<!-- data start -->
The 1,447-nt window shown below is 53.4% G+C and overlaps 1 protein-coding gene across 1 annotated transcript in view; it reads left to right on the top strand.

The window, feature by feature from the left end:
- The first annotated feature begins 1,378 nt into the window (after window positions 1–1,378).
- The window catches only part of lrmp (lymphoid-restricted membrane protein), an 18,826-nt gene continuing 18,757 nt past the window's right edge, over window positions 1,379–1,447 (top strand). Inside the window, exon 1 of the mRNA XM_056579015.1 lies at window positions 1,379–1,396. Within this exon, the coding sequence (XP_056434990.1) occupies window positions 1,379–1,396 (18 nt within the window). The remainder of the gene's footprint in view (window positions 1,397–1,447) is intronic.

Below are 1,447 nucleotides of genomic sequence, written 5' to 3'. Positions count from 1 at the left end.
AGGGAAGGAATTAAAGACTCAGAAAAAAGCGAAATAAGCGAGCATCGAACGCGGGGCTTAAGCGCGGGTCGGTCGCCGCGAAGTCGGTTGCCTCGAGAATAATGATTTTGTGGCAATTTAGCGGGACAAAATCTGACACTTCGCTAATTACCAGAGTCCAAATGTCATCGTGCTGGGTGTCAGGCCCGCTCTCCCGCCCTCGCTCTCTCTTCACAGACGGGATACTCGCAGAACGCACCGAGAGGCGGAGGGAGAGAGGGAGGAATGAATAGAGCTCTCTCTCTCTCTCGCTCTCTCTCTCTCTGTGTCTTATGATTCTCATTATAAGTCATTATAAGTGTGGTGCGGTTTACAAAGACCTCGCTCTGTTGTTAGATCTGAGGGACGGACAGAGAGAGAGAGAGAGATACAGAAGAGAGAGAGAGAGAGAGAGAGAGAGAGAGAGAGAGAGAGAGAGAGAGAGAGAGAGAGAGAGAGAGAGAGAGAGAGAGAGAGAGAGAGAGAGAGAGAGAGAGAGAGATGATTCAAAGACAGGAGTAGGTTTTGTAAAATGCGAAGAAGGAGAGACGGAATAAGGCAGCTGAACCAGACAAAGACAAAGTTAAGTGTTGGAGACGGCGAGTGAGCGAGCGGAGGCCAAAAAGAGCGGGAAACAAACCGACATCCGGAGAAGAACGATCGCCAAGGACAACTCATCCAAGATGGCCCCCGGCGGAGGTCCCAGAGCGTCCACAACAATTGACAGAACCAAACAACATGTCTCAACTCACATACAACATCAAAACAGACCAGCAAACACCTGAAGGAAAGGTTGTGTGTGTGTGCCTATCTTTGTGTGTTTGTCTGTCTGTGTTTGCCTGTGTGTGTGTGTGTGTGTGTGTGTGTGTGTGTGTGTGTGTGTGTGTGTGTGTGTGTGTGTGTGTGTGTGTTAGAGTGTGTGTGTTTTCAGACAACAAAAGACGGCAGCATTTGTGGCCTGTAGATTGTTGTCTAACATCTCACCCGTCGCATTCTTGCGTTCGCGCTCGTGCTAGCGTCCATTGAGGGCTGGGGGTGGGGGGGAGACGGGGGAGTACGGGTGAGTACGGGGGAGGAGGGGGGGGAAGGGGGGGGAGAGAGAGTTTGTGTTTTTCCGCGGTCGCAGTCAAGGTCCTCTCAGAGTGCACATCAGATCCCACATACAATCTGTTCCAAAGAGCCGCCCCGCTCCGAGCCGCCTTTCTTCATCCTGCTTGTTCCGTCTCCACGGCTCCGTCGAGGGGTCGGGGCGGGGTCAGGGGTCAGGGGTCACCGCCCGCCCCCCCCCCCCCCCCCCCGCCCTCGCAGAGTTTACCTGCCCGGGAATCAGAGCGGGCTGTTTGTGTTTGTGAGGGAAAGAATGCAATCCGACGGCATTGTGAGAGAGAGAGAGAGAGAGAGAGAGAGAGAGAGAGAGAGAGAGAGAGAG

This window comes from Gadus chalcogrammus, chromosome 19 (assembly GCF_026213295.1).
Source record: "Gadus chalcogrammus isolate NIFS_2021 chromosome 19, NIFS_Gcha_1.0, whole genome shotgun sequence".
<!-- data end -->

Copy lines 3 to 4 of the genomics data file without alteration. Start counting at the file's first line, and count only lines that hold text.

- The first annotated feature begins 1,378 nt into the window (after window positions 1–1,378).
- The window catches only part of lrmp (lymphoid-restricted membrane protein), an 18,826-nt gene continuing 18,757 nt past the window's right edge, over window positions 1,379–1,447 (top strand). Inside the window, exon 1 of the mRNA XM_056579015.1 lies at window positions 1,379–1,396. Within this exon, the coding sequence (XP_056434990.1) occupies window positions 1,379–1,396 (18 nt within the window). The remainder of the gene's footprint in view (window positions 1,397–1,447) is intronic.